In fact, what bombs made me realize is what the series needs most: focus.
Think back to the first Assassin's Creed and ignore the godawful mission structure for a moment. What tools did Altaïr have at his disposal? His speed, his sword, his hidden blade, his dagger and his throwing knives. That was it. There was real incentive to be calculating and cunning — Altaïr couldn't get caught and slaughter 15 guards in the blink of an eye like Ezio can. And once you'd assassinated your main target, your only option became to run. You were forced to work within those limitations, creating some of the most exhilarating moments in the series.
Revelations has none of that. As Altaïr, you'd often get backed into a corner, forced to claw your way out like a frightened, wild animal. You felt real tension and danger. Ezio, on the other hand, is always calm. He's so capable that it's practically impossible to get cornered, but even if you do, you definitely won't feel scared — you'll be too busy running through a list of all the easy ways for Ezio to take control of the situation.
Ezio is a walking cloud of death. He points his fingers at men and they die. He has aged, yes, but he has aged too gracefully. Revelations had the opportunity to bring back a little of the fear that drove players through the first game by introducing limitations on Ezio's abilities, but he is as spry and agile as ever, if not more so. There is nothing he can't do, and that's boring.
But Revelations' problems don't stop there. As a game that promised answers, claiming that "the intrigue of secrets has passed," it completely fails.
The premise here is that Ezio is on the hunt for five keys in Constantinople that will open an underground library in Masyaf to uncover Altaïr's final secrets. If that sounds lackluster to you, it's because it is. By the very nature of that premise, nothing truly exciting can happen until the final moments of the game. And sure enough, nothing truly exciting happens until the final moments of the game, but even then, if you've already beaten Assassin's Creed II, you already know the grand revelation.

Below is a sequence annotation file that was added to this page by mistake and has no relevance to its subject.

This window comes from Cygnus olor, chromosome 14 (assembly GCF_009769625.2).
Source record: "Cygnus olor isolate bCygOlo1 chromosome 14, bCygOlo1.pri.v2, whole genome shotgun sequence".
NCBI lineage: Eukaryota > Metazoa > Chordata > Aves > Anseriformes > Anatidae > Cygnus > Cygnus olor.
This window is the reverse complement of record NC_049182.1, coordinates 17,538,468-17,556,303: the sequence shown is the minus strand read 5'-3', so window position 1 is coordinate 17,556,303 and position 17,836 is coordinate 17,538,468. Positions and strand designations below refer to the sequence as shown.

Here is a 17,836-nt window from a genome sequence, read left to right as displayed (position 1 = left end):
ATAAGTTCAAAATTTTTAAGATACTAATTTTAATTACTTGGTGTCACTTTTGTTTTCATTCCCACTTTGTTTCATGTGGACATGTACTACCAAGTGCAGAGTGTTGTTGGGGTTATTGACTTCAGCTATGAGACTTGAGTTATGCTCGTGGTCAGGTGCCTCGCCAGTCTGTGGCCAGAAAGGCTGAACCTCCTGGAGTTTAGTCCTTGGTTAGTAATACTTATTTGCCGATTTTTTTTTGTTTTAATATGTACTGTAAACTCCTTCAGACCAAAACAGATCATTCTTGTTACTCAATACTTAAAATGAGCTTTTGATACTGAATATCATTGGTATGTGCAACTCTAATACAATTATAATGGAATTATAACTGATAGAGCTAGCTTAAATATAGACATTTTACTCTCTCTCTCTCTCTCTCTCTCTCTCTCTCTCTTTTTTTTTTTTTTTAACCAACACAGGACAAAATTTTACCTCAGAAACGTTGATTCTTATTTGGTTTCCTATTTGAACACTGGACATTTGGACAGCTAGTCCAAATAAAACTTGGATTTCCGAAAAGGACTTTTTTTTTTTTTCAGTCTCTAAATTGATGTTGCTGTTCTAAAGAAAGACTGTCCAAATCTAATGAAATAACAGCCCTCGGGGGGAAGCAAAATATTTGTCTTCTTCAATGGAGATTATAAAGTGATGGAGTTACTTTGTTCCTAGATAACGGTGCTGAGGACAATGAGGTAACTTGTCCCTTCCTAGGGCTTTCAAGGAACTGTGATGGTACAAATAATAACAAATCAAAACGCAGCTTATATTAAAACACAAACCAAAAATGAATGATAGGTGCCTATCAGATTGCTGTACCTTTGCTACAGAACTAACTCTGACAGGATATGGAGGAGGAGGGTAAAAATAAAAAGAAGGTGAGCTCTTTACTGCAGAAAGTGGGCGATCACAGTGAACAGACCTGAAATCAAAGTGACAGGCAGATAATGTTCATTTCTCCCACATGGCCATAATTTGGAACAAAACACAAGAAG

What Revelations does do, though, is some hardcore retconning of Altaïr's story. Not only has Ubisoft completely changed his face, voice and personality from the first game, but his story doesn't really match up with what was supposed to happen to him after the first game, either. As well, it introduces a pretty serious plot hole near the beginning of the game that never gets resolved.
Instead of providing real answers, Revelations introduces baffling questions of its own.
Through and through, Revelations just feels like there was less passion behind it, less vision. It barely inches the franchise's story along, despite promising to take leaps forward. The presentation is noticeably worse than past games, filled with ugly faces, glitches and an inconsistent frame rate. And with the exception of the hookblade, the few new gameplay additions fall flat.
Assassin's Creed: Revelations is not a bad game. Pretty much anything great about Brotherhood is still great here. But if you've already played Brotherhood, Revelations has nothing new to offer. Instead, take a year off and come back fresh for Assassin's Creed III.
Assassin's Creed: Revelations / $59.99 / PS3 [reviewed], 360, PCTweet